Wednesday, April 23, 2014

Things I Can Live Without: Ideology

The following was submitted to the Ottawa Sun as a letter to the editor.

Re: Conservative view of Flaherty legacy, April 16

Ideology is an invitation to stop thinking for yourself, and can lead to intellectual dishonesty. Witness John Robson as he reflexively gags on the notion that Keynesian economics helped see our country out of the financial crisis.  “As a conservative doctrinaire,” he writes, “I still think those deficits harmed us.”

Merriam-Webster defines ‘doctrinaire’ as “one who attempts to put into effect an abstract doctrine or theory with little or no regard for practical difficulties.” It would seem Mr. Robson wishes we had put ideological purity ahead of the economic well-being of our country.

When he tries to convince us that John Maynard Keynes got it wrong, is he telling us the truth as he sees it based on careful analysis, or is he simply upholding a dogma at any cost? (Keynes predicted that the severity of reparations imposed on Germany would result in chaos in Europe. As the subsequent rise of Hitler teaches us, he most certainly got it right.)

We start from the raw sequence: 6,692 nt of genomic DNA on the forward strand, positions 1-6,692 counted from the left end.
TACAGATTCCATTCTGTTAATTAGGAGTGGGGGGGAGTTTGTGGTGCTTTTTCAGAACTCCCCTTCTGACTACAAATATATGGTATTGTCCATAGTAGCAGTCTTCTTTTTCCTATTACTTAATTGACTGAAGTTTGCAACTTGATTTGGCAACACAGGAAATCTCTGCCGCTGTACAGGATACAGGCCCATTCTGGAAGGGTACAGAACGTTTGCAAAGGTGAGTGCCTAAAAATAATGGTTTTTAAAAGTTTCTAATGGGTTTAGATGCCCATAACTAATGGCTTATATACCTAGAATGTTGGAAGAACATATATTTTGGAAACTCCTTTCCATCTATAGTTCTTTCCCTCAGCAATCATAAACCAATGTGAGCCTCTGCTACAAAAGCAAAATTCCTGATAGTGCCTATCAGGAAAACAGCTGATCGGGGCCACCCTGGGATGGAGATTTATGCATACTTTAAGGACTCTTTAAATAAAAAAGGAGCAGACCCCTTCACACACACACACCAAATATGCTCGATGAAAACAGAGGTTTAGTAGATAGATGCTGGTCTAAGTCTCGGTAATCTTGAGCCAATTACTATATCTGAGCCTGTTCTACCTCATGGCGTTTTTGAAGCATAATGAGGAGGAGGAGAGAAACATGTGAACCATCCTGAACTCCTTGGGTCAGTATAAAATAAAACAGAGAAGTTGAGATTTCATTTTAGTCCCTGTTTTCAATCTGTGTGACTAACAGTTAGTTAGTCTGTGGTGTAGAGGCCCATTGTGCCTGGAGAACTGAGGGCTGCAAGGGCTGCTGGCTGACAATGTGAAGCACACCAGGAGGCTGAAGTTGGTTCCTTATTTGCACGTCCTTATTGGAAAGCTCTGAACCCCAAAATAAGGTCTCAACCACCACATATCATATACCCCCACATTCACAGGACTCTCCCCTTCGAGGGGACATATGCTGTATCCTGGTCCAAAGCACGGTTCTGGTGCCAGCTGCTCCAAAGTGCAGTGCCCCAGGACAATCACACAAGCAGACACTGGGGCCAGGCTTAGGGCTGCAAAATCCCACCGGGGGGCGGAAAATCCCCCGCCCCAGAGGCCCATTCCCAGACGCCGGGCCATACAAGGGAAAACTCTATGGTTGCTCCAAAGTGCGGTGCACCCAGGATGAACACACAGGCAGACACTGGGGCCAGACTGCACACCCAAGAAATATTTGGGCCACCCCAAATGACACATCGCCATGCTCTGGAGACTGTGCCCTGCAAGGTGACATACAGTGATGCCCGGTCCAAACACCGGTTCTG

As for other countries’ stimulus spending, he doesn’t consider whether it was sensibly applied, nor does he consider mitigating factors. The problems with the United States’ economy, for example, run too deep to assume a direct correlation between the size of a stimulus-incurred deficit and the extent of the recovery.

Any practical conservative would agree that we need clear-headed pragmatists with a wider view to guide us to prosperity, and not knee-jerk zealotry.

James Deagle

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